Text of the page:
In 1901, New York became the first state to require every motorcycle or automobile to display the owner’s initials at least 3 inches in height, in a conspicuous place on a vehicle. Owners had to supply their own lettering and materials.1
Eventually, all U.S. states began issuing standardized license plates. In 1976, several states offered special license plates to honor America’s bicentennial – the first specialized license plates.2 Today, there are more than 250 million cars in America6, with thousands of different specialty license plates.
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For a fee collected by the state, drivers can also create a custom, one-of-a-kind license plate with a personalized set of letters, numbers or both. Vanity plates go a step further than specialty plates, allowing the owner to create a personal message that reflects their views, beliefs or boasts, for example “GR8DAD,” “IMAJEDI” or “NVERLA8.”
Vanity plates provide welcome additional revenue to states, which carefully scrutinize and reject offensive messages. Vanity plates are growing in popularity and according to the American Association of Motor Vehicle Administrators, in 2007 there were 9.7 million vehicles with personalized vanity plates in North America.4
Motorists can now choose to pay an additional one-time fee – typically between $10 and $100 – for a specialty license plate to express their individuality while raising funds for, and awareness of, their favorite college, environmental cause, branch of the military, or thousands of other causes.3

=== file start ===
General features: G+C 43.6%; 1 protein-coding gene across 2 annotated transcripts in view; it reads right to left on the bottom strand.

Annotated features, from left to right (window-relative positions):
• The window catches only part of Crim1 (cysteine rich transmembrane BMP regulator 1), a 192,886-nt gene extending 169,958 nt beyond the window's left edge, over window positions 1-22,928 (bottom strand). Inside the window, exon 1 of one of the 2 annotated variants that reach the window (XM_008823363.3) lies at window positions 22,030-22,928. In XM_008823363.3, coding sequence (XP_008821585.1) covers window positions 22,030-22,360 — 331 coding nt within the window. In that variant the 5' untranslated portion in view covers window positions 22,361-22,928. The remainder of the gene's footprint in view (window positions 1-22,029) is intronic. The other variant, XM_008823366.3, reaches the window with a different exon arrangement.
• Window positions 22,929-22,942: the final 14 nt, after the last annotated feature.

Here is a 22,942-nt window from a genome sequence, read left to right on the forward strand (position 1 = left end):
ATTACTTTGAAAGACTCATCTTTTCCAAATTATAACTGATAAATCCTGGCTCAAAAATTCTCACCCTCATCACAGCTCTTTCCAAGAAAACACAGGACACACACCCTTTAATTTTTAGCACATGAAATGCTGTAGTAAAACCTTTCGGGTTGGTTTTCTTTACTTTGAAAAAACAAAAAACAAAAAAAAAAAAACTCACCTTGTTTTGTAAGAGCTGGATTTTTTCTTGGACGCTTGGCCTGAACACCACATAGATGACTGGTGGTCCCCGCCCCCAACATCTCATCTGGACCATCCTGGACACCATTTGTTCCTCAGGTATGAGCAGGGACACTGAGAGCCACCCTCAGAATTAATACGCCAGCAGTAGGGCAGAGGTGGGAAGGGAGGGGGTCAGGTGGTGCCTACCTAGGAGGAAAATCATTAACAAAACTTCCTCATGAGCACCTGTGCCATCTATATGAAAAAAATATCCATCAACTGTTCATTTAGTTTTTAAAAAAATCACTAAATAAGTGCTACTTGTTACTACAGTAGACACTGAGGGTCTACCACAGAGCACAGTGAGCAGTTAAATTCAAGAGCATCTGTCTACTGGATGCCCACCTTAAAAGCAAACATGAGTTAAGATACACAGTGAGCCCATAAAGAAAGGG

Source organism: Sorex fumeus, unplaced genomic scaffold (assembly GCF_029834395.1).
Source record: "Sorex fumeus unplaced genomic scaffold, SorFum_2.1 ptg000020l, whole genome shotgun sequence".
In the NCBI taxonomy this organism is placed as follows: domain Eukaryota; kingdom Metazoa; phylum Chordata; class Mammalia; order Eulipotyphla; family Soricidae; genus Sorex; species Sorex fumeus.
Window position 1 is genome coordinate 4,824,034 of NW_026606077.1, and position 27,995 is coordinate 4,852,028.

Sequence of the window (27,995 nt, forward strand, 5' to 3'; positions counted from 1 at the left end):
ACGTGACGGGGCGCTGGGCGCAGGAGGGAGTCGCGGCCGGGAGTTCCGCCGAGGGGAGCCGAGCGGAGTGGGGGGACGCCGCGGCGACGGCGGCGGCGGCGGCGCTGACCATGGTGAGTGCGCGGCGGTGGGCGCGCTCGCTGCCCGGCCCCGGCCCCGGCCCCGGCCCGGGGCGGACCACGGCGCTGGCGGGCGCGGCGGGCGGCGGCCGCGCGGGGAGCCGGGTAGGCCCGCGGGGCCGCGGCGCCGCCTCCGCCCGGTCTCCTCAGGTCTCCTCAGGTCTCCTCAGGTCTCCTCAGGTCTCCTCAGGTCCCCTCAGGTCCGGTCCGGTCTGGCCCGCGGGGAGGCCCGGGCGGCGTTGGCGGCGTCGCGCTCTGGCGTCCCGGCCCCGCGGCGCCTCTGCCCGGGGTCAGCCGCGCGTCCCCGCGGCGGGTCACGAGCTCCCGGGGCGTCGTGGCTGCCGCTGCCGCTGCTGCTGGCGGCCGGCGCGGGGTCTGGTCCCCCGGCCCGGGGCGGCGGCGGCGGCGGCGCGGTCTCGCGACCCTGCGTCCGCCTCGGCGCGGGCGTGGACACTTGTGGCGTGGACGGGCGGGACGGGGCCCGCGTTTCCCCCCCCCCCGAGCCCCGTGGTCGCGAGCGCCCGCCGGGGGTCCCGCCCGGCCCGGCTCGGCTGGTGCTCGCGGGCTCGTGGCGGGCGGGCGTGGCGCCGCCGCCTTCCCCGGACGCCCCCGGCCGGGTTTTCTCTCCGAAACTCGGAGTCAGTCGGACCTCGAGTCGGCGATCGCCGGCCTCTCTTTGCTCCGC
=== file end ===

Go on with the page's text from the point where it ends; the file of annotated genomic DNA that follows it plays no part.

The money raised by these fees supports their cause, and drivers can proudly let the world know of their special interests.
Although specialty and customized license plates are fun and unique, don’t think they’re inferior. These plates offer the same durable, long-lasting all-weather retroreflectivity that standard license plates provide, so safety isn’t compromised.
High definition reflective license plate sheeting on license plates enhances nighttime visibility and the legibility of the vehicle identification system. Optional secure, tamper-resistant retroreflective security marks can also be used to provide an extra layer of security protection by ensuring authenticity, protecting against counterfeiting and provide production traceability.5
1 Time. History. This Is Why Cars Have License Plates, retrieved Nov 7, 2017.
2, 3 Slate. Design. The Way Things Look. Montana Quilters Have Their Own License Plate. The curious rise of specialty tags, retrieved Nov 7, 2017.
4 Wikipedia. Vanity Plate, retrieved Nov 7, 2017.
5 3M.com. 3M™ High Definition Reflective License Plate Sheeting Series 6700 (PDF, 182.56 KB), retrieved Nov 17, 2017.
6 Statista. The Statistics Portal. Number of vehicles registered in the United States from 1990 to 2015. Retrieved December 28, 2017.